[Jung] wrote ‘Individuation cuts one off from personal conformity and hence from collectivity. That is the guilt which the individuant leaves behind him for the world, that is the guilt he must endeavour to redeem.’ Jung saw guilt as relating the pair of opposites of community and individuation, and in order for the individuant to redeem his/her guilt, he/she must successfully bring back ‘values which are an equivalent substitute for his absence in the collective personal sphere.’ This is because ‘what society demands is imitation or conscious identification, a treading of accepted, authorized paths. Only by accomplishing an equivalent is one exempted from this.’ “
I am in awe of this congruence between Jung’s thought and Campbell’s understanding; of course their thinking is compatible (Joe had no problem crediting Jung as “providing the best clues”), but I had not made this connection before. Your summation (“Failure to successfully bring back equivalent values makes individuation immoral”) also answers the critics of both men who claim individuation and/or the individual hero’s journey are the epitome of self-indulgent navel-gazing. It takes a deeper and longer look to understand how these ultimately lead to re-integration with society (and, I would argue, create a stronger, more vibrant community).
While I have your attention, maybe you’d be willing to share your reflections on the community within. Here is where James Hillman really speaks to me with his discussion of the polytheistic psyche (which I find perfectly compatible with my read of Jung). That struck such a chord when I first encountered his work. I’m a Gemini; in my experience, Geminis are more than just “twins” – from childhood on I’ve always had one heck of a huge committee within, and they’re not always pulling in the same direction (which is not to say I take astrology literally, but I do find it a valuable tool for re-imagining and mythologizing my life).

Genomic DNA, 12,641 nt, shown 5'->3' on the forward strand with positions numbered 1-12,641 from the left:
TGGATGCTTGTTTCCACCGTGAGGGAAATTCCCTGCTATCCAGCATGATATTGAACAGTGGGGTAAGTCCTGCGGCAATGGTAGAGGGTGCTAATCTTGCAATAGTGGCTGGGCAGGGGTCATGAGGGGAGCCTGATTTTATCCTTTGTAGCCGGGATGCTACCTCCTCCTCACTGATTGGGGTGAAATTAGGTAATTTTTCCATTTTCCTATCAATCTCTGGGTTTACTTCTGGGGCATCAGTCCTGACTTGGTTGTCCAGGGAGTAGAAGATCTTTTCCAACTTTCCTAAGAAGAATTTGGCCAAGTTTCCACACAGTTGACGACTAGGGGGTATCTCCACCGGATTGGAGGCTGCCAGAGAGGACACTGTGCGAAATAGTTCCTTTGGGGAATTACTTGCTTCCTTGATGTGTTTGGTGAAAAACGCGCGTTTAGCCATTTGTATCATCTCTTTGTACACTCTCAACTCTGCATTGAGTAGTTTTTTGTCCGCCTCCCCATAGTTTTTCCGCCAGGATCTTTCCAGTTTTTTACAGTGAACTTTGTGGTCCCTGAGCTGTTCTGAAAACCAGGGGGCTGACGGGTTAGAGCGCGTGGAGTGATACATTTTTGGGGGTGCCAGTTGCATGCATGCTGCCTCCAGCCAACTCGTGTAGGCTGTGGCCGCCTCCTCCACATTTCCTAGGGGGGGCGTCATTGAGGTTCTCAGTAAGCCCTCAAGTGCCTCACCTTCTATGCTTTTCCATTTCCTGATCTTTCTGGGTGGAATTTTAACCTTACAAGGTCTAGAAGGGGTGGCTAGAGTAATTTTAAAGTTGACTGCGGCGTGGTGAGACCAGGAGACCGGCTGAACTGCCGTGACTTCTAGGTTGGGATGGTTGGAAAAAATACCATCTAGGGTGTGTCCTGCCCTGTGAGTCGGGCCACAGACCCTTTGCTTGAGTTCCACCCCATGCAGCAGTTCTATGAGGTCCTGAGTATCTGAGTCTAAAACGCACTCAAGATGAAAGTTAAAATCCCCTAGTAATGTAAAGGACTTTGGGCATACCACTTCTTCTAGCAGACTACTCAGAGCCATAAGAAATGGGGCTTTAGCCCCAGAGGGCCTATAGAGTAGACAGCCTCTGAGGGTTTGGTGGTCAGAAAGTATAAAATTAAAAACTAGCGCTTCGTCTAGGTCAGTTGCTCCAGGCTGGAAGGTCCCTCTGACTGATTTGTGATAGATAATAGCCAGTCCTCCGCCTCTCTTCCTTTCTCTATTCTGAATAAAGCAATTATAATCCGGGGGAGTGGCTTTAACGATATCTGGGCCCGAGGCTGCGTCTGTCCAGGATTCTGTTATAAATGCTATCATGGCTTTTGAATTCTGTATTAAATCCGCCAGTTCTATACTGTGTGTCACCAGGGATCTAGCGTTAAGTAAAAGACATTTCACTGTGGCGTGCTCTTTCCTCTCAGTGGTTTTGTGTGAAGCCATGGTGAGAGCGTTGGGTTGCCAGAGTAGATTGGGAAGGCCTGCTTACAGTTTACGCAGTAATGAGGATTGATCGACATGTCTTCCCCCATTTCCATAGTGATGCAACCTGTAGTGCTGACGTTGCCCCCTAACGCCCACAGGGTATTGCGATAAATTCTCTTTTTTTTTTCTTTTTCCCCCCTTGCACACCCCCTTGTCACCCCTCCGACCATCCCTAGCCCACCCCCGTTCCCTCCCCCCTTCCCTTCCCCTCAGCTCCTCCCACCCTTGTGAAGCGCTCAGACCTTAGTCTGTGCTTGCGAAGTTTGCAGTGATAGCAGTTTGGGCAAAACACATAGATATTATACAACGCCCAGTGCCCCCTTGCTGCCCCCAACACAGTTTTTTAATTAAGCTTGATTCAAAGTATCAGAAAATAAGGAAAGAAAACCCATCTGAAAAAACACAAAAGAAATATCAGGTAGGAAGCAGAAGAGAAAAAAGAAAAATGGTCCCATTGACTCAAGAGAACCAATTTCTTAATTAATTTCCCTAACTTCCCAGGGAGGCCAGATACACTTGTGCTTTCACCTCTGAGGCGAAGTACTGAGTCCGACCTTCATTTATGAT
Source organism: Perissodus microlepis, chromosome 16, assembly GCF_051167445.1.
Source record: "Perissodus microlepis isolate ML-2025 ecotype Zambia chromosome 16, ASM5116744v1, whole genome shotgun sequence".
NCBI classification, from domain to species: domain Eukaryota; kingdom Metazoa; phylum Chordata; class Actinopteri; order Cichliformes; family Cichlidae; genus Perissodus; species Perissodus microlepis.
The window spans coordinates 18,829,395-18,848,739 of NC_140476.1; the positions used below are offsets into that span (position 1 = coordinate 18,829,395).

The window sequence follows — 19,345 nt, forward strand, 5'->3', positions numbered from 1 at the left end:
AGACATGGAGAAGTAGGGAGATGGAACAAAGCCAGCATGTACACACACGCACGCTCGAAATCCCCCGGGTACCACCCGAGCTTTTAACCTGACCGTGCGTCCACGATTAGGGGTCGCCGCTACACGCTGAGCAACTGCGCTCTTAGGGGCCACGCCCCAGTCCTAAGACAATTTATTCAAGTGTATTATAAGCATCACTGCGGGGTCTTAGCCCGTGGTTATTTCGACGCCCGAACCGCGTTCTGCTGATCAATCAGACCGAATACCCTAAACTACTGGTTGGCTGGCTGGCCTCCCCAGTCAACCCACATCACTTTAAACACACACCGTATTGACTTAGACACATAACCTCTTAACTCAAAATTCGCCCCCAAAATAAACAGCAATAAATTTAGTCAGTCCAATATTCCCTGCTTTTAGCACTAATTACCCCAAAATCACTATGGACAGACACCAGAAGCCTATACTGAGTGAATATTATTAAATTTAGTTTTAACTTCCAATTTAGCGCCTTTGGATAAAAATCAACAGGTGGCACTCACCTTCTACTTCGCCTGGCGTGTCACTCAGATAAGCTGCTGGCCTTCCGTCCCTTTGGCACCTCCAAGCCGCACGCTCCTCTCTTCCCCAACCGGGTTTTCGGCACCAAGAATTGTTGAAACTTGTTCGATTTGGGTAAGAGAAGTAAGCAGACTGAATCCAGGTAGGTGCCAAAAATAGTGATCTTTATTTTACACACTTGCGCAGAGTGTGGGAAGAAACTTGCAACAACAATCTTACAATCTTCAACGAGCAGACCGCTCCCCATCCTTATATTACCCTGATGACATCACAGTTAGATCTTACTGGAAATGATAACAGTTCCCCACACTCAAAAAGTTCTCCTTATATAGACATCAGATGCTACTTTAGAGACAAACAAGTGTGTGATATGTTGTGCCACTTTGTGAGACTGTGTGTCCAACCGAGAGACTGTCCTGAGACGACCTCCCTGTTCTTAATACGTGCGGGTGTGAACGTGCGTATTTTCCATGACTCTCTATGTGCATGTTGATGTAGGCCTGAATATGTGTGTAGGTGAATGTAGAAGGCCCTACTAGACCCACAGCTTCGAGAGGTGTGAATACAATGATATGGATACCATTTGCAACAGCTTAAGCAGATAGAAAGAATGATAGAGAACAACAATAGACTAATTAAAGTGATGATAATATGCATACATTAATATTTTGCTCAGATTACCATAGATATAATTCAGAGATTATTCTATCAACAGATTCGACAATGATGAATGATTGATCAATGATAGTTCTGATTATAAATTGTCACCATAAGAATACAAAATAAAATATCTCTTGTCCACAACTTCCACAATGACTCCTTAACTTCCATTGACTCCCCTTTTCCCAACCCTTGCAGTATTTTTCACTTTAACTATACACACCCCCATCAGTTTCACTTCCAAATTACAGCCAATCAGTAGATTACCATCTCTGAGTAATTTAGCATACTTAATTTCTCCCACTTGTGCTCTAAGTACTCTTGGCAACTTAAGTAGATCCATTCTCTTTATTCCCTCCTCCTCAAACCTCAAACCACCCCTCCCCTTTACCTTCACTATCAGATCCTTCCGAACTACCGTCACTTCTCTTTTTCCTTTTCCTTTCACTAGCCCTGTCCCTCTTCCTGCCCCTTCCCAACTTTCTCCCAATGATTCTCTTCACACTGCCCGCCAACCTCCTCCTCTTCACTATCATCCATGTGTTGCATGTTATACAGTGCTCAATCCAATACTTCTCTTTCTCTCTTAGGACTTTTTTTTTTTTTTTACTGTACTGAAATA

In the words of Walt Whitman, who shares my birthday:
Do I contradict myself?
Very well then I contradict myself,
(I am large, I contain multitudes.)”
Tending to the community residing within seems just as essential as tending to community outside oneself. Hillman is an invaluable guide for that (as, in my mind, are Mary Watkins – Waking Dreams; Invisible Guests – and Robert Bosnak – Tracks in the Wilderness of Dreaming; Embodiment – Creative Imagination in Medicine, Art, and Travel – among others).
Though I don’t want to pull the conversation too far into the weeds, I’m curious if you have any thoughts you’d care to share on the subject. (Pretty sure I don’t need to tell you this, but don’t worry if your opinion differs from mine – that’s what makes it a conversation, an exchange of thoughts and ideas, rather than a debate.)